I also learned how Frederiksberg got its name: it was King Frederik III that originally decided to set a summer castle way out in the country (Frederiksberg is about three or four miles west of central Copenhagen), and he decided to build it on top of the highest hill in all of Copenhagen—an imposing mound whose summit pierces the clouds at an elevation of about thirty-five feet.
The hill had always been known as Sun Hill. With typical monarchic vanity, Frederik declared the hill Frederiksberg, literally "Frederik's Mountain."
Many, many years later a brewer would set up shop just down the road from the castle. He wanted to name the brew for his son Carl, but also felt ticklishly inclined to honor the majestic Alpine slope on which the brewery was situated—hence Carlsberg: Carl's mountain beer.
(The highest point in all of Denmark has an elevation of 173 meters—about 575 feet.)
In fact, J. and C. and P. were on their way to the Carlsberg brewery after J. had finished showing us his workplace and they invited us along—unfortunately we both had to work.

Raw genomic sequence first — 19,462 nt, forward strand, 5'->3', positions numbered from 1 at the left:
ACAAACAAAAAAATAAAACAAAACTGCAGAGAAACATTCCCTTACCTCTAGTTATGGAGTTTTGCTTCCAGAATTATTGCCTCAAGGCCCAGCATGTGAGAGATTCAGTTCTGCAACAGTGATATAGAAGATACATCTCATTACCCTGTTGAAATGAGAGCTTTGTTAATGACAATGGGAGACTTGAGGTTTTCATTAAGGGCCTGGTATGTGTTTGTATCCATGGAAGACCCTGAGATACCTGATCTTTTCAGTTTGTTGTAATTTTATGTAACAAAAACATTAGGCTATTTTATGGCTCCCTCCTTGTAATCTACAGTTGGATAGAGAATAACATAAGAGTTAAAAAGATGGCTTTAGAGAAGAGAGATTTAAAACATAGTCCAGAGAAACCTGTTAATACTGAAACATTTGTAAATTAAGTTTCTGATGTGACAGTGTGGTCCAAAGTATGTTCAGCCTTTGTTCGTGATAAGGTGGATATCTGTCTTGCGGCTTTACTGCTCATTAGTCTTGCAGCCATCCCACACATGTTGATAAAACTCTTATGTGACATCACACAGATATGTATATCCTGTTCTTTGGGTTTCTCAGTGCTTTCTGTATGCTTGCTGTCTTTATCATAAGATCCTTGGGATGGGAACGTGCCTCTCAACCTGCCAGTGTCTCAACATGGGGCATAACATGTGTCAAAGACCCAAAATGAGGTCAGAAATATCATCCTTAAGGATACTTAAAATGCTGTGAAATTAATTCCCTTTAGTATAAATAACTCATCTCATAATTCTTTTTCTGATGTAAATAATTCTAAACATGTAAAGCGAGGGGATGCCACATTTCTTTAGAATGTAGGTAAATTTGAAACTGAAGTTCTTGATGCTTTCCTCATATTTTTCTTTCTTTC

"Can't tour brewery and drink beer—must do work." Were harder words ever uttered?
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Today is St Teresa of Avila Day in Spain and Evacuation Day in Tunisia.
Evacuation Day recognizes the important contributions made to the world of science by Tunisian proctologists. The less said about the gastroenterological rituals performed on this holiday the better.
Saint Teresa of Avila is also known as the Roving Nun (but should not be confused with the Wandering Nun, the Meandering Nun, or the Hopelessly Disoriented Nun). She is the patron saint not only of Spain, but also bodily ills, headaches, laceworkers, opposition to Church Authorities, and people ridiculued for their piety.
She reportedly died of Transverberation ("the crossing of verbs"). Her pierced heart is on display at Alba de Tormes, so if you're the kind of person that's interested in 400-year-old pierced human hearts you'll probably want to pay a visit. (You'll probably find it in the "Pierced Human Hearts Room" of the "Three-to-Five Hundred Year Old Internal Organ Wing.")
"God," Saint Teresa famously prayed, "deliver me from sullen saints!"
Friedrich Nietzsche, who was born on this day in 1844, apparently shared her sentiments if not her tactics.
It's also the birthday of Jim Palmer (1945), Penny Marshall (1942), Linda Lavin (1937), Lee Iacocca (1924), Mario Puzo (1920), Arthur Schlesinger, Jr. (1917), John Kenneth Galbraith (1908), P.G. Wodehouse (1881), and Virgil (70 BC).
Happy Hump Day!
© 2003, The Moron's Almanac